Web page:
I firmly believe that games and group activities are the most powerful way to learn, but it’s equally vital that you don’t attempt to take the group were they’re not ready to go.

Nobody likes to be patronised, and if you are sitting there with 15 young people you’re yet to build a rapport with and immediately try to cajole them in to what on the surface may seem like a kids party game, you can be certain that patronised will be what they feel.  This will lead to much awkward chair shuffling, clock watching and mobile phone fiddling, and that’s it, not only will they immediately lose their faith in you, but getting them to benefit from any further games will be an uphill struggle.

So, feel the group, sense the energy and dynamic. If the group aren’t ready for a running around game or challenging psycho-drama activity, start with something much less threatening.  Such as a stationary, talking or word play game, possibly a simple pairs or small group exercise. Facilitate feedback from everyone in the group allowing everyone’s voice to be heard from very early on.

Collaborative games that bring the group together are great for early parts of the workshops; they create commonality, camaraderie and comfort.  When you’re ready for more competitive play don’t rush it, give time for the ‘teams’ to form, to create their identity and begin to norm.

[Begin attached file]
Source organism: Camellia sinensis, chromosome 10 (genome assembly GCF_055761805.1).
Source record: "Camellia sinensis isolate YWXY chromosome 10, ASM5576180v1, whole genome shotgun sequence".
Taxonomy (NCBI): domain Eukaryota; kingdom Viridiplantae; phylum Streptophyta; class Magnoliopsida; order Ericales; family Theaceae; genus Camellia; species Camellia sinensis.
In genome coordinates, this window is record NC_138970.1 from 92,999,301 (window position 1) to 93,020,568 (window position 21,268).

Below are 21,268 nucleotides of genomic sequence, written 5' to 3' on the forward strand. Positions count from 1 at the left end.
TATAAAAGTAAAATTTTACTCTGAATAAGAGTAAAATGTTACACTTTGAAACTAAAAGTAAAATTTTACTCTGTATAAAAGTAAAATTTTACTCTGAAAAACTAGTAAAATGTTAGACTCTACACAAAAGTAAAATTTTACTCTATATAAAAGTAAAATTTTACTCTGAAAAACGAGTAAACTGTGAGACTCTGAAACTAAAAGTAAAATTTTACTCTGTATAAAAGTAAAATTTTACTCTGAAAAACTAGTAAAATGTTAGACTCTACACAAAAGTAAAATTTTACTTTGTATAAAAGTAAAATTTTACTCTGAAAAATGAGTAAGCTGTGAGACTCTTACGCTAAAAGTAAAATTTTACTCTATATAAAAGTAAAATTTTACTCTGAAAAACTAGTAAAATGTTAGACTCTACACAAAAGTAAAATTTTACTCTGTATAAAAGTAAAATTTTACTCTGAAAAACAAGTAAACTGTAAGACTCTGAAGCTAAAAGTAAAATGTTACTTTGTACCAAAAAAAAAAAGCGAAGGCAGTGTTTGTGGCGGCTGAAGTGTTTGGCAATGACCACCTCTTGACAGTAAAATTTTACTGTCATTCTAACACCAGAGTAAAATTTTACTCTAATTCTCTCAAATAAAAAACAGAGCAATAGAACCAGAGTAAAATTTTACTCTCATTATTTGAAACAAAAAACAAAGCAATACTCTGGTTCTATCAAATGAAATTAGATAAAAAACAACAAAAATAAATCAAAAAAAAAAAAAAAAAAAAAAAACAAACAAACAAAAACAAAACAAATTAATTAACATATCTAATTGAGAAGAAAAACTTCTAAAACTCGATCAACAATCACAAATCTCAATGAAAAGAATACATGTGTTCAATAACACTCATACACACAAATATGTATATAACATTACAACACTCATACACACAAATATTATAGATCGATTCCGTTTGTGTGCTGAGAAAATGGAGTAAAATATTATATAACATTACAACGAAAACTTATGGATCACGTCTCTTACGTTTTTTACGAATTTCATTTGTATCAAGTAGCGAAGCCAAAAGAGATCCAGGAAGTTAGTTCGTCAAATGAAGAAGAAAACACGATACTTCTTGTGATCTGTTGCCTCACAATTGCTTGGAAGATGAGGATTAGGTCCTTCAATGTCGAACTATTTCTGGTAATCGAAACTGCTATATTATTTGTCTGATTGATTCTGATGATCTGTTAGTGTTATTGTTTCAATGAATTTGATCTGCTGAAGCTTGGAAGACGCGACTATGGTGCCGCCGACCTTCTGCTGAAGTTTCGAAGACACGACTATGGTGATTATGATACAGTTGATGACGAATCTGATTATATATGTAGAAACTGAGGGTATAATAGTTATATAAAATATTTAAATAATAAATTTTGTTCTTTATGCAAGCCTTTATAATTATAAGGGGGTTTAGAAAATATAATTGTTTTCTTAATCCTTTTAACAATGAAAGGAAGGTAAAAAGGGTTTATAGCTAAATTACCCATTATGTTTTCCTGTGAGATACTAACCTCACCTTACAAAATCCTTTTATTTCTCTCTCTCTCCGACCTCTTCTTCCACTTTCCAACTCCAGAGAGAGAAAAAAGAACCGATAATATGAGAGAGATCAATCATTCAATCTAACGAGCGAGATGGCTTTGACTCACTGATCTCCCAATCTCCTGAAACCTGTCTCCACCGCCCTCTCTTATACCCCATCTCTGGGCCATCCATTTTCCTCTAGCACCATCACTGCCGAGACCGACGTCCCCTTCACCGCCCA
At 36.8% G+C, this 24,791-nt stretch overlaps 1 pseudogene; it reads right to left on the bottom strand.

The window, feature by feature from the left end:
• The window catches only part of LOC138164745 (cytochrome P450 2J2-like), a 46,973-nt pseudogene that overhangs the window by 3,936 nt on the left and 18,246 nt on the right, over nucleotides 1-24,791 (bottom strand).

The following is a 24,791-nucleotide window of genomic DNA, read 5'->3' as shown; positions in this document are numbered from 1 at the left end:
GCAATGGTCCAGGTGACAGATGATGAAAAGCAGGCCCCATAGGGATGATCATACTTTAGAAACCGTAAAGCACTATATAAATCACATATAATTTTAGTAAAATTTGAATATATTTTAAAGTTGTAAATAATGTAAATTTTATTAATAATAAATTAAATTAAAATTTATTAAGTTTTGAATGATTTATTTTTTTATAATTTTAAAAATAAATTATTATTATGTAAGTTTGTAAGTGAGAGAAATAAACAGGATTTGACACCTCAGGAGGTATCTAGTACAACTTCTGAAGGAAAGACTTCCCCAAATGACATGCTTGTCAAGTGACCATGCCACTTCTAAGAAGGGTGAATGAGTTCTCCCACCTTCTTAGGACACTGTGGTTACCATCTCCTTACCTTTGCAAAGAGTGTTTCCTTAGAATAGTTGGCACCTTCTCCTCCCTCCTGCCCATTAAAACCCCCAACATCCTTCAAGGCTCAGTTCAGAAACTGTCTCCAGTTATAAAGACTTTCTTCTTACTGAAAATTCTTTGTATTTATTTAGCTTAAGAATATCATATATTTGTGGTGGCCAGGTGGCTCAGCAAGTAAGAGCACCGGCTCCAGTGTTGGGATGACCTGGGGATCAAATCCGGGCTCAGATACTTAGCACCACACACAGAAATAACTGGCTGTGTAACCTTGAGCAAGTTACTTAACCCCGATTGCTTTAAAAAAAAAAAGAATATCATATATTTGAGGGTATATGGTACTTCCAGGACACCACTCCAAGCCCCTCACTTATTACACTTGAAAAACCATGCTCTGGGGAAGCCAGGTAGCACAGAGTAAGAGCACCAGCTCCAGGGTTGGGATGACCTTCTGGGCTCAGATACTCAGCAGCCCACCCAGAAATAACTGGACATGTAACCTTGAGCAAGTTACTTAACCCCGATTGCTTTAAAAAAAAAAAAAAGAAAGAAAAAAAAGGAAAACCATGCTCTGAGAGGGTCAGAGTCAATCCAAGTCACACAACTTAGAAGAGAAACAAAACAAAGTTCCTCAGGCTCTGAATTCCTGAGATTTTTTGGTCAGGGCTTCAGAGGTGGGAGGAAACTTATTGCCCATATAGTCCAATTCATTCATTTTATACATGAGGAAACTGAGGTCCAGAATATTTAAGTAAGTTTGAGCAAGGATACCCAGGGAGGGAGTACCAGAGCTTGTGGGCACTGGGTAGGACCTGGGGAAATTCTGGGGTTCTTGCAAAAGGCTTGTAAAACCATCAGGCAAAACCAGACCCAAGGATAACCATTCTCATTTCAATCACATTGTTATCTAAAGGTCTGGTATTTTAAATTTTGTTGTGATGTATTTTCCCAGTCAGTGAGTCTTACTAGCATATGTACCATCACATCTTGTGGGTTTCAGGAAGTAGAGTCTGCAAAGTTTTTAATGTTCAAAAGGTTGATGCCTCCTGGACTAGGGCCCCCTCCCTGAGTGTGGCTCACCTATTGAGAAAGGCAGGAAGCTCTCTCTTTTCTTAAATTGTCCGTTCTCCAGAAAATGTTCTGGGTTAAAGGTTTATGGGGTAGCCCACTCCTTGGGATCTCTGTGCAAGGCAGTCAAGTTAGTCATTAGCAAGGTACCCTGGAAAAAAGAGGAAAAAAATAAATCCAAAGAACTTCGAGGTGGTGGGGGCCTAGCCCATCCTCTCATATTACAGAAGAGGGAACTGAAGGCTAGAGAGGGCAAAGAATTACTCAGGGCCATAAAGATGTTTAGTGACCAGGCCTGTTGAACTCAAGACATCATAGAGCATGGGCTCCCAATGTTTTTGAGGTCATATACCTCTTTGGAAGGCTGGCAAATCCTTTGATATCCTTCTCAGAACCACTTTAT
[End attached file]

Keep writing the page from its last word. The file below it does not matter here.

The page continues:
3). Manage expectations

Set out the culture of the session early and be clear what’s expected of participants to maximise their involvement and learning.

If you can communicate with the participants prior to the session all the better, let it be known that they need to come willing to try something new and prepared to join in.  You can set the tenor in subtle ways, such as suggesting comfortable clothing and using appropriate language and tone in your communication to help them to appreciate the informality of the group work session.

Early in the workshop explain what they can and can’t expect from the group work. Discuss with them what they think it means to step out of their comfort zone, to take (small) risks, and what the benefits might be.

4). Model the behaviour

Never ever, ever ask the young people to do something that you’re not willing to do yourself and do first.  Make a bit of a ‘fool’ of yourself, showing that a little discomfiture is OK, model being good humoured and laugh along with any embarrassment you feel.

Whenever I explain a game that requires movement, actions or sounds I force myself to model the activities first, making it as big as possible.  I’m embarrassed, everyone laughs, I laugh, and the atmosphere immediately becomes more relaxed and communal. Seize on this opportunity quickly; get everyone to do the actions and sounds together, do it again!  Once everyone’s acted like a dancing wizard, or whatever it is you’re asking off them, everything else will seem simple.

5). Create openness and honesty

If there’s resistance in the room, bring it out into the open.  Conflict is a good thing when dealt with honestly and openly; it can create many opportunities, self-realisations and growth, but conflict that is avoided or ignored will fester and cultivate.  You may have your own approaches but a favourite technique I often use to harness an environment of openness and honesty early on is the 4P’s exercise.